Despite the severity of the nuclear issue, most of the conversation around the Iran letter has focused on relatively petty political ramifications. As of March 18, more than 300,000 Americans have signed an official petition on whitehouse.gov urging the letter’s 47 signatories be charged with treason. Whether or not there’s a Constitutional basis for the treason charge is debatable. Policymakers have engaged in foreign diplomacy without presidential approval before. It could even be a good thing, in certain situations that aren’t too hard to imagine.

So forget the treason charge – Cotton’s letter is objectionable because it deliberately tries to make the world a more hostile and dangerous place than it already is. American political leaders commit this kind of crime on a daily basis, whether they’re ripping away more of our already frayed social safety net, blocking efforts to curb global warming, giving generous tax cuts to the superrich, torturing prisoners or carrying out military invasions that help give rise to terrorism in the Middle East. The U.S. is also the only state to ever actually use nuclear weapons in wartime, destroying two cities and slaughtering around 200,000 Japanese people – an important point of historical context that is often left unsaid as it may well undermine our credibility on the nuclear question. In terms of the scale of the havoc they wreak, our leaders are among the most dangerous people on the planet, and everyone else knows it. By a wide margin, international polls rank the United States as the most significant threat to world peace.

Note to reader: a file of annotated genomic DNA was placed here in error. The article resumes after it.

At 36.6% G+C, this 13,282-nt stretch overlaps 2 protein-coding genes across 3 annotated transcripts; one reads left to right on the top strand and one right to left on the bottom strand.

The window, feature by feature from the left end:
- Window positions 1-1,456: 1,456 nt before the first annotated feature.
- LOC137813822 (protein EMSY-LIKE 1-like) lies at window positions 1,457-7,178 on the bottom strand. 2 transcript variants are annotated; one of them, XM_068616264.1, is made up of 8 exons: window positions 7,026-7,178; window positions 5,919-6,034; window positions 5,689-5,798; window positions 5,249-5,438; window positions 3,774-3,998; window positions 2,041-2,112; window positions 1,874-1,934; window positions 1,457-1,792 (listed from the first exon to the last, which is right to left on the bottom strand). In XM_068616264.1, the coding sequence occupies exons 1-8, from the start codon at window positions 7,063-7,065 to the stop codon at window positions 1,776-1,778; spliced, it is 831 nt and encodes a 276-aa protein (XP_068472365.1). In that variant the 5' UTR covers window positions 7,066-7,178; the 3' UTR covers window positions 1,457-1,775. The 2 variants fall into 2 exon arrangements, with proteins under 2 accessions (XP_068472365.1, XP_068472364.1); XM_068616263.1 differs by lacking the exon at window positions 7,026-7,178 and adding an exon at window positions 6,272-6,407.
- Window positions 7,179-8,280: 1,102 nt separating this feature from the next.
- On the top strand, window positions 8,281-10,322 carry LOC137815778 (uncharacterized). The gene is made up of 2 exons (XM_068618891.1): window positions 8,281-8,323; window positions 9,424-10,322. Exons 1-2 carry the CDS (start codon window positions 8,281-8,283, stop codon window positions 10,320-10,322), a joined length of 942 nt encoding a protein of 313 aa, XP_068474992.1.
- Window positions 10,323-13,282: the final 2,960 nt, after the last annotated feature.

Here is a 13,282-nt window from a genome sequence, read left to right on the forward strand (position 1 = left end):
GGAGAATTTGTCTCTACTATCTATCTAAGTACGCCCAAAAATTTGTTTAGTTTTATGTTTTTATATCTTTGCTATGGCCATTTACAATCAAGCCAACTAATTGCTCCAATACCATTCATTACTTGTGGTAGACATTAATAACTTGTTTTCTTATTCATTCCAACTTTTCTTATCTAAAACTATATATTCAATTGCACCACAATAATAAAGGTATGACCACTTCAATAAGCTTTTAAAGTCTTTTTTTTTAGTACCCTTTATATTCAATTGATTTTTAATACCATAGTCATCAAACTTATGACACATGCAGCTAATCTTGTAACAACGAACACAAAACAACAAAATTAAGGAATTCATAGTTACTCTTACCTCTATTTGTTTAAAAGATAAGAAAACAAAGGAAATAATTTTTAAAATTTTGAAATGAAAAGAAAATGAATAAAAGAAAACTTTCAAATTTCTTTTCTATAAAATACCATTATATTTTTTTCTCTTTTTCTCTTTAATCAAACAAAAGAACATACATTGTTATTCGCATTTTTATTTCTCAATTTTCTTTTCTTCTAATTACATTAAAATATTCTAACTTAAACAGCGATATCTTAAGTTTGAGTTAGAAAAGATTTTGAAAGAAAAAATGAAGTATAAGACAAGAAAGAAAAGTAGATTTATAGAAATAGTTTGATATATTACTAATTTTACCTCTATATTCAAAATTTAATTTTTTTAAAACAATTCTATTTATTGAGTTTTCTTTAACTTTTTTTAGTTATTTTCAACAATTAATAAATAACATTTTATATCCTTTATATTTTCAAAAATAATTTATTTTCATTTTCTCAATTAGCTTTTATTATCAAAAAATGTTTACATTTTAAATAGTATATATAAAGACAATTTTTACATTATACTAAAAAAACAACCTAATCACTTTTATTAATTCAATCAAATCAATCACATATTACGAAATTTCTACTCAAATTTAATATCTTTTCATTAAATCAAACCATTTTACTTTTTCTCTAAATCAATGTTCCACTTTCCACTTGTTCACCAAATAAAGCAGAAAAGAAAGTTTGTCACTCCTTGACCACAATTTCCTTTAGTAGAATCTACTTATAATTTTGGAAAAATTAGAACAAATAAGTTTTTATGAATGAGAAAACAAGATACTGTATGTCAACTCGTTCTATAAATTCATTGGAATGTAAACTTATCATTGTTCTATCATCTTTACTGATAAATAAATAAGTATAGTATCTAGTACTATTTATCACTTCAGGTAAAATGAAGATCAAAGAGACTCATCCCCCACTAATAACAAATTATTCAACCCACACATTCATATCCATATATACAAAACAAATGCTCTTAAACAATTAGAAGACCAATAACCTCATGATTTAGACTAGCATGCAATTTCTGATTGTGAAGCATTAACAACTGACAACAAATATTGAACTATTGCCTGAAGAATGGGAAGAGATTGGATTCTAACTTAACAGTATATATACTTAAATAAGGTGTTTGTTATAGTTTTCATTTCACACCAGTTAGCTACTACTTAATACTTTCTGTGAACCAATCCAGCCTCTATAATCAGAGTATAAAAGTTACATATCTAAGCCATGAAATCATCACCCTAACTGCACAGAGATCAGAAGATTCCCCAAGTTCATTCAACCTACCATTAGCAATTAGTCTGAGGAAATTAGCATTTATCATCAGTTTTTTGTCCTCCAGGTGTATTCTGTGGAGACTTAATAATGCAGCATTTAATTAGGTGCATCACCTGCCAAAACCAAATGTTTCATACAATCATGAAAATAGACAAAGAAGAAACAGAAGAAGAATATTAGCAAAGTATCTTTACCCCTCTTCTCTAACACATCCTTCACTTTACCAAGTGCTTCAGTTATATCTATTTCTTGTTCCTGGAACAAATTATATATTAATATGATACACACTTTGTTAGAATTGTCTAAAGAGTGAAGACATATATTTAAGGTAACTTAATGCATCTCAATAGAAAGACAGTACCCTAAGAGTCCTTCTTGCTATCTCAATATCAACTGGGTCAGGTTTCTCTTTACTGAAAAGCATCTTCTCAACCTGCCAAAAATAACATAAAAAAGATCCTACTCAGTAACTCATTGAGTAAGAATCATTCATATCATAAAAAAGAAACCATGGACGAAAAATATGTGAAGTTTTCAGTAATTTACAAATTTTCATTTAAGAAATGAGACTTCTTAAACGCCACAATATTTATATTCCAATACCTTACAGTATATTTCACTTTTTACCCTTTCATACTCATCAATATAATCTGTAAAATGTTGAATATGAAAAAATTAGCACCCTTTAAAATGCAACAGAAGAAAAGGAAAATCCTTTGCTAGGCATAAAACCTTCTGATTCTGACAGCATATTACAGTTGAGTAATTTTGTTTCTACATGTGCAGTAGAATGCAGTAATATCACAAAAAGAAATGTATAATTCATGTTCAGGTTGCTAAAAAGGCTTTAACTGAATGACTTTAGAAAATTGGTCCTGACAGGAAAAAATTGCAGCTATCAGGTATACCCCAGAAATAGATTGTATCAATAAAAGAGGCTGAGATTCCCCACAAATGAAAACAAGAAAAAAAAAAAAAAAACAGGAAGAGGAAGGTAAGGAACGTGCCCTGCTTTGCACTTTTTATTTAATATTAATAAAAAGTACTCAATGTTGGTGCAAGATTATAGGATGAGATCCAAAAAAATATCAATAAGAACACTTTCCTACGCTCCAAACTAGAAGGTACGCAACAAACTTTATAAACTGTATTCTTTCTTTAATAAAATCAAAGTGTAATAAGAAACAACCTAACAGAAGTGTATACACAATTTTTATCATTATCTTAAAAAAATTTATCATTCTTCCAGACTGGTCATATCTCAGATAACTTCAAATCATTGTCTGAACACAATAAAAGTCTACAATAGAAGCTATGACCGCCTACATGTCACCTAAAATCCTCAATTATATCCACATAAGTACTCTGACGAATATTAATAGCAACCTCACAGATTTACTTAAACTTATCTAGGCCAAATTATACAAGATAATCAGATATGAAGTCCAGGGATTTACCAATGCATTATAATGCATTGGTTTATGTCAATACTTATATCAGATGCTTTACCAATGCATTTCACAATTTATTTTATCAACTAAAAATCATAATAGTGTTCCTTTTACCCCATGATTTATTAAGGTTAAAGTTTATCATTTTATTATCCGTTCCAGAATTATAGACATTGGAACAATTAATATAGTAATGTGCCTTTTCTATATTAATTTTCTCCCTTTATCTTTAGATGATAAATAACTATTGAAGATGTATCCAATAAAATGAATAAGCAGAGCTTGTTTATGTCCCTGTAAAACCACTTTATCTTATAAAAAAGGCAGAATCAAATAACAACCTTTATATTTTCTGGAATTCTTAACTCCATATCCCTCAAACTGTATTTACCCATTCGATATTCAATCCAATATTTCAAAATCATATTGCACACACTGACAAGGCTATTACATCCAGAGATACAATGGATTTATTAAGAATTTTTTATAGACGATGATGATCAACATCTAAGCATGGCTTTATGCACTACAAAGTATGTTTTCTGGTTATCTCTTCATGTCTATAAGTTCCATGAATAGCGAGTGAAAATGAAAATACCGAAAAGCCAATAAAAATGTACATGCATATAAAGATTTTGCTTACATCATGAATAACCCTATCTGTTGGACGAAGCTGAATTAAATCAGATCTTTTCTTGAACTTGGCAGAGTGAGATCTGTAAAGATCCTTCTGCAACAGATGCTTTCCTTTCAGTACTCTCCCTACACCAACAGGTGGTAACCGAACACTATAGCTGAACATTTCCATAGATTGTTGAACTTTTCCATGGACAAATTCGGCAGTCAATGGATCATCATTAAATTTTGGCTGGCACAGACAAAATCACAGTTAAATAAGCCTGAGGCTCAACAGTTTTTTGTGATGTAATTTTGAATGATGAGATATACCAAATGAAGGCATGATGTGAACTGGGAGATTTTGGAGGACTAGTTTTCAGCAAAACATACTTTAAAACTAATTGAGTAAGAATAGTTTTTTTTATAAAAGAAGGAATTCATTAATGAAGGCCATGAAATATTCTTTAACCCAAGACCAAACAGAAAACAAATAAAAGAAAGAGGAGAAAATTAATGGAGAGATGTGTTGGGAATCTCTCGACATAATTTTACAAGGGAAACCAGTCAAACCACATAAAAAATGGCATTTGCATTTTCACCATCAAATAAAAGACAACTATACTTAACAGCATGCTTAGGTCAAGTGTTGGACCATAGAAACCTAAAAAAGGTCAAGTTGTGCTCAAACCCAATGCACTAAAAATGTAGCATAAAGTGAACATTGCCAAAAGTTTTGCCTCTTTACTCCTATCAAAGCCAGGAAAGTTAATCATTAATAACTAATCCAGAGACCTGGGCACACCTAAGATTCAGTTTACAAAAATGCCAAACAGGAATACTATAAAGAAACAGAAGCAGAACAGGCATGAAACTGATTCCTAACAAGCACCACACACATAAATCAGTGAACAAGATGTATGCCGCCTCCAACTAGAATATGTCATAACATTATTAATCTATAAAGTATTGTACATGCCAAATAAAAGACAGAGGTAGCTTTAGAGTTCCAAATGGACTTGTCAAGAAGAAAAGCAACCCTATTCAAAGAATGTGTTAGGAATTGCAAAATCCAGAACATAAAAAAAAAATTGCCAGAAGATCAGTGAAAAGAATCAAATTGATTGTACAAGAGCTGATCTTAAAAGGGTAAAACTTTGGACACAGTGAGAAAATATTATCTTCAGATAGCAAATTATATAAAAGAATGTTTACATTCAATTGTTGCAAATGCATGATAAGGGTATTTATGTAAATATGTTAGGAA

The fail-safe that’s supposed to let us sleep at night is the principle of mutually assured destruction, or MAD – essentially a nuclear suicide pact. MAD is exactly why the Iranians would be interested in a nuclear weapons program. Israel, with which Iran regularly exchanges hot words, carries a nuclear arsenal. The missile defense shield NATO is extending into Turkey, another nuclear state with which Iran shares a small border, is feared by some as secretly being a first-strike apparatus. Both Israel and Turkey are backed by the most violent and powerful nation on the planet, the U.S., which also routinely sends threatening messages to Iran of its own – Cotton’s letter being only the most recent. And now, with ISIS gobbling up territory in Iraq and Syria, Iran’s desire for some nuclear insurance is, if not allowable, at least understandable.

Sadly, even if Iran’s nuclear program never develops into weapons, there is still plenty to worry about. Because of the issues involved in extracting uranium and dealing with nuclear waste, nuclear energy isn’t very green even when it’s done as cleanly as we know how to do it. But when you account for disasters like Fukushima and the defects and underreporting that riddle American nuclear power plants, it’s clear that nuclear energy isn’t much of a solution to environmental and energy concerns. Even as this species should be getting over its nuclear flirtations, President Obama considers it a feather in his cap that he supported construction of the first new nuclear plant in three decades. Iran following suit isn’t the solution the world needs.

Almost every angle to the deal is lousy. If it falls through, Iran’s nuclear program could go any direction and tensions will remain high. If a deal is reached, Iran will be producing more fossil fuels and nuclear waste, neither of which the world needs. Human beings can harness the power of the atom, but we have not overcome our primal motivations of power, territory and wealth. Our mathematical abilities vastly exceed our moral capacity. Tom Cotton’s letter clearly demonstrates that he doesn’t understand the severity of the nuclear threat. As unwinnable a quagmire as this seems, we must support the Iran deal for the sake of peace and diplomacy.

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One thought on “Nuclear negotiations are no time for political games

  1. Pingback: War, from a last resort to the first | Third Rail News